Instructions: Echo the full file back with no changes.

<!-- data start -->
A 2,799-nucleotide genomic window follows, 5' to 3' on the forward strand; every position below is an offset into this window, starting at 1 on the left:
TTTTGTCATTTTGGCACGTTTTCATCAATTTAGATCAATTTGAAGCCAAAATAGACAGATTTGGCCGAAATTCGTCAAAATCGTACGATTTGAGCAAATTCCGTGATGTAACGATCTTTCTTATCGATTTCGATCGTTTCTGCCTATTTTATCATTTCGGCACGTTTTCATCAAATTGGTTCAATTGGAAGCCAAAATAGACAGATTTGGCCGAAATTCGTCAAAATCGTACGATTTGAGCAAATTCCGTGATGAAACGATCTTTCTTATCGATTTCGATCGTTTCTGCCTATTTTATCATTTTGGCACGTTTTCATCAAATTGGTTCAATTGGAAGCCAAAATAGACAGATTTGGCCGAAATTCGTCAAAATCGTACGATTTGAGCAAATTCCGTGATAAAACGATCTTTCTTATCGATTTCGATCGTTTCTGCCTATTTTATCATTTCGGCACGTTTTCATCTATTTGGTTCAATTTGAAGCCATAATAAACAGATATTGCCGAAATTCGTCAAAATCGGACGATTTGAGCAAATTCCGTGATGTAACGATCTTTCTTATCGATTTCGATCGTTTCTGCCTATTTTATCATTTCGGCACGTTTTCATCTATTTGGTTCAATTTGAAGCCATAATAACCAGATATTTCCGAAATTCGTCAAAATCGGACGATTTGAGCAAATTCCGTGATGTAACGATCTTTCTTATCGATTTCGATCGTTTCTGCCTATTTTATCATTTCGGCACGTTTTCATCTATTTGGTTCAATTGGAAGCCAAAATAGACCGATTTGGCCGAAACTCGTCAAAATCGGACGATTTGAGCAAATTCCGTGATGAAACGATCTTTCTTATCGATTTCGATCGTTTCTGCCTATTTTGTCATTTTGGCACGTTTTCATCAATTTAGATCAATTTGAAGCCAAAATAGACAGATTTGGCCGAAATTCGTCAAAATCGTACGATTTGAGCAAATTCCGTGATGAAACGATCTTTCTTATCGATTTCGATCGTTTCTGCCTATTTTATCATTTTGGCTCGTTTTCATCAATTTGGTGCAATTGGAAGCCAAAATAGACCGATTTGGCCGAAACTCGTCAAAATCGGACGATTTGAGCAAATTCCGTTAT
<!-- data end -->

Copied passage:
A 2,799-nucleotide genomic window follows, 5' to 3' on the forward strand; every position below is an offset into this window, starting at 1 on the left:
TTTTGTCATTTTGGCACGTTTTCATCAATTTAGATCAATTTGAAGCCAAAATAGACAGATTTGGCCGAAATTCGTCAAAATCGTACGATTTGAGCAAATTCCGTGATGTAACGATCTTTCTTATCGATTTCGATCGTTTCTGCCTATTTTATCATTTCGGCACGTTTTCATCAAATTGGTTCAATTGGAAGCCAAAATAGACAGATTTGGCCGAAATTCGTCAAAATCGTACGATTTGAGCAAATTCCGTGATGAAACGATCTTTCTTATCGATTTCGATCGTTTCTGCCTATTTTATCATTTTGGCACGTTTTCATCAAATTGGTTCAATTGGAAGCCAAAATAGACAGATTTGGCCGAAATTCGTCAAAATCGTACGATTTGAGCAAATTCCGTGATAAAACGATCTTTCTTATCGATTTCGATCGTTTCTGCCTATTTTATCATTTCGGCACGTTTTCATCTATTTGGTTCAATTTGAAGCCATAATAAACAGATATTGCCGAAATTCGTCAAAATCGGACGATTTGAGCAAATTCCGTGATGTAACGATCTTTCTTATCGATTTCGATCGTTTCTGCCTATTTTATCATTTCGGCACGTTTTCATCTATTTGGTTCAATTTGAAGCCATAATAACCAGATATTTCCGAAATTCGTCAAAATCGGACGATTTGAGCAAATTCCGTGATGTAACGATCTTTCTTATCGATTTCGATCGTTTCTGCCTATTTTATCATTTCGGCACGTTTTCATCTATTTGGTTCAATTGGAAGCCAAAATAGACCGATTTGGCCGAAACTCGTCAAAATCGGACGATTTGAGCAAATTCCGTGATGAAACGATCTTTCTTATCGATTTCGATCGTTTCTGCCTATTTTGTCATTTTGGCACGTTTTCATCAATTTAGATCAATTTGAAGCCAAAATAGACAGATTTGGCCGAAATTCGTCAAAATCGTACGATTTGAGCAAATTCCGTGATGAAACGATCTTTCTTATCGATTTCGATCGTTTCTGCCTATTTTATCATTTTGGCTCGTTTTCATCAATTTGGTGCAATTGGAAGCCAAAATAGACCGATTTGGCCGAAACTCGTCAAAATCGGACGATTTGAGCAAATTCCGTTAT